AWS Summit London
Today we went to the AWS Summit in London. It was awesome! Over 5000 people and 63 partners attended, and there were many talks on AWS related topics.
The first talk of the day was the Keynote from Dr Werner Vogels, introduced by Gavin Jackson the MD of AWS UK + Ireland, and featuring several other people from AWS-based companies. It gave a great general overview on the current state of AWS and where it is going with a move towards serverless with Lambda. Gavin also assured us that despite Brexit, Amazon are still going ahead with plans to add the UK as a new AWS region in late 2016/early 2017. Vogels referred to a couple of interesting articles on the state of systems:
- “IT Doesn’t Matter” by Nicholas Garr - An article from 2003 arguing that since customers don’t care about the internals of your organization, including IT, you shouldn’t spend any more time than necessary working on it.
- “The Hidden Dividends of Microservices” by Tom Killalea - A discussion of the extra benefits microservices bring to organizations, lessons also learnt by Amazon.com as it moved from a monolith to services.
Sessions and Partner Expo
After the keynote we all went our separate ways and attended various sessions as well as walking around the partner expo.
Tina: “This was a 40 minute session run by qwiklabs.com where you could work on any one of their 100+ self-guided AWS tutorials (aka ‘labs’). Each lab is a timed session that comes with a real AWS console account that you can play around with and is only valid while you are working through the tutorial. They have plenty of free labs, which seem a great way to familiarise yourself with the AWS product offering.”
Getting started with AWS Security
Tina: “A broad introduction to security-related AWS features (CloudTrail, Config, CodeCommit). At YPlan we use CloudTrail and it has helped us detect some dodgy API calls from third party integrations.”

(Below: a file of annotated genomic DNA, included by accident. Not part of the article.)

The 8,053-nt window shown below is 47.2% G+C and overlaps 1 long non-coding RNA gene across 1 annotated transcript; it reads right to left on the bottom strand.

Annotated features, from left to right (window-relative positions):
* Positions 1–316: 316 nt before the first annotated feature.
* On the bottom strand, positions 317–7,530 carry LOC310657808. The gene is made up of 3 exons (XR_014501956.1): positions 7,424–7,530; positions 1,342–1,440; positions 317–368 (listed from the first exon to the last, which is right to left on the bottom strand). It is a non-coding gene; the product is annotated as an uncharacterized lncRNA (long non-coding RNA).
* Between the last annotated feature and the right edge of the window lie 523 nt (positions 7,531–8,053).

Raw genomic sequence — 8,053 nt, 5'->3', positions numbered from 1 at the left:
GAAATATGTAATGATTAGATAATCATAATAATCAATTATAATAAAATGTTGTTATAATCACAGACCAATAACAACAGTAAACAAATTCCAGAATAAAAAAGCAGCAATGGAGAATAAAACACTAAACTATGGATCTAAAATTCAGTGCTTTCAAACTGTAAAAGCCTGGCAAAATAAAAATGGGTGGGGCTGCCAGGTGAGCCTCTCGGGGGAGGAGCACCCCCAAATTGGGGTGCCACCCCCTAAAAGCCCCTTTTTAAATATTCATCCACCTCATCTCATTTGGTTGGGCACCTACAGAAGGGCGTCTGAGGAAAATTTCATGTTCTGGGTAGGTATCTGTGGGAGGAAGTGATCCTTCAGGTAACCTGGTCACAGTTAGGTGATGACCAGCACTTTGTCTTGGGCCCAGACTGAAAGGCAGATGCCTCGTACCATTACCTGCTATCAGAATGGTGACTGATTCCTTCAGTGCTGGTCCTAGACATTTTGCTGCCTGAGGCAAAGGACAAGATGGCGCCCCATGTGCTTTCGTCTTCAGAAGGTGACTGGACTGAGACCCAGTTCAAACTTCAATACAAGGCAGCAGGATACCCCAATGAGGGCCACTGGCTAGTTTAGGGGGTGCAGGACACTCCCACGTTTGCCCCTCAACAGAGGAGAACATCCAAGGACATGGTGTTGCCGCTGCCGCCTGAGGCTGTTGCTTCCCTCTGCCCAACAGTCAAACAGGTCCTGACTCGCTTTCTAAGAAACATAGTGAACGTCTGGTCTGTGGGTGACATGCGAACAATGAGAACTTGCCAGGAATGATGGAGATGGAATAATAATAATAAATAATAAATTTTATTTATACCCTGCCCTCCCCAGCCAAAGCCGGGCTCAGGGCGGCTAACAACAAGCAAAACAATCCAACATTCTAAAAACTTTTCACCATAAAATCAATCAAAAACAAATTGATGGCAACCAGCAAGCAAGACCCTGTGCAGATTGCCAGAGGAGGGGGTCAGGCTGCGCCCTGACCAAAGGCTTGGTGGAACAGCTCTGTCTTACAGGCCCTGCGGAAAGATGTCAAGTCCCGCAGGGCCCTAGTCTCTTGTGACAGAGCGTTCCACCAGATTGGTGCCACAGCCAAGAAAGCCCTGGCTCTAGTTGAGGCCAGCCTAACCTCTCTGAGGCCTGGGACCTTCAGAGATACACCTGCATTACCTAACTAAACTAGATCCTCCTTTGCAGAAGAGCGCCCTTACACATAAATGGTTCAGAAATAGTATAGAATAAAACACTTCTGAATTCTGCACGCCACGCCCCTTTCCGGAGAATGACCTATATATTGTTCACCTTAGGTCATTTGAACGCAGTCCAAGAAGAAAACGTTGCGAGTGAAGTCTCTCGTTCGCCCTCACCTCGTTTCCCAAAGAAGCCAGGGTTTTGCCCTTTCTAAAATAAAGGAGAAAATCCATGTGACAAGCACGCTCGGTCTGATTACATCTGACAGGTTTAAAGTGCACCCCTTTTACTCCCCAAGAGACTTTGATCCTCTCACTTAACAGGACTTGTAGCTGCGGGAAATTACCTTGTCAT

Devops on AWS
Aaron: “This session introduced some of the continuous delivery and other developer tools available on AWS (CodeCommit, CodePipeline and CodeDeploy). We were shown in a demo how simple it is to set up pipelines to test and deploy code, being able to integrate with Lambda and other services such as Jenkins and Github. At YPlan we use Jenkins with Ansible playbooks to manage our pipeline, but it was great to see how quick you can get started from scratch with AWS.”
Deep Dive on Elastic Load Balancing
Adam: “This session covered some of the details on how ELB's can scale up/down, and how to deal with issues in production like traffic imbalance. It was a nice coverage of the various ways ELB's can be used, but I would have liked to see some more internal details.”
Containers and the Evolution of Computing
Alex: “In this session there was a review of interdependence between the modularisation of code and level of platform abstraction used for each module. The specific example was that for monolithic systems the top level unit of computing was the hardware machine. As we start designing systems in a service-based architecture, each service is running in a virtual machine, which offers platform-level modularisation and flexibility. As trends are progressing towards micro-services, the natural fit is the program-level abstraction of containers, which require less base resources to be run, and allows a virtual machine to actually handle multiple microservices.”
Deep Dive on EC2 Instances
Aaron: “This was a broad introduction to EC2 and how it has evolved from the m1.small instance type first available in 2006 to over 40 instance types today. One less well known feature mentioned was Auto Recovery for instances where instances can reboot with the same Instance ID, IP address and configuration on hardware failure. Chris Turvil from Trainline also explained how they managed to migrate their Windows servers and Oracle database to AWS and how their devops tools have evolved over the years. They plan to release an open source environment manager soon.”
Amazon Alexa and the Alexa Skills Kit
Aaron: “One of the final sessions of the day introduced us to the Alexa Voice Service, which powers Amazon Echo. We were shown in a demo how simple it is to create skills that enable customers to interact with devices in new ways. Good design of the Voice User Interface seems essential for creating a successful skill. We feel that the API might be a little bit too restrictive at the moment and Amazon Echo is currently only available in the US, but we are impressed with the innovation happening around voice interaction and how Amazon are helping to fuel this innovation with initiatives such as the Alexa fund.”
The expo area was great for networking and discovering third party services that work well on AWS. There were also plenty of free T-shirts and other giveaways :) Tina even won a quadcopter from Cloudability!
“Cloud on a stick” from KCOM!
“IoT bike challenge” from KCOM!
The AWS Summit was a great conference, especially for the zero price tag. We all learnt a bit more about the services we're using on AWS, and other third party stuff we could use on top.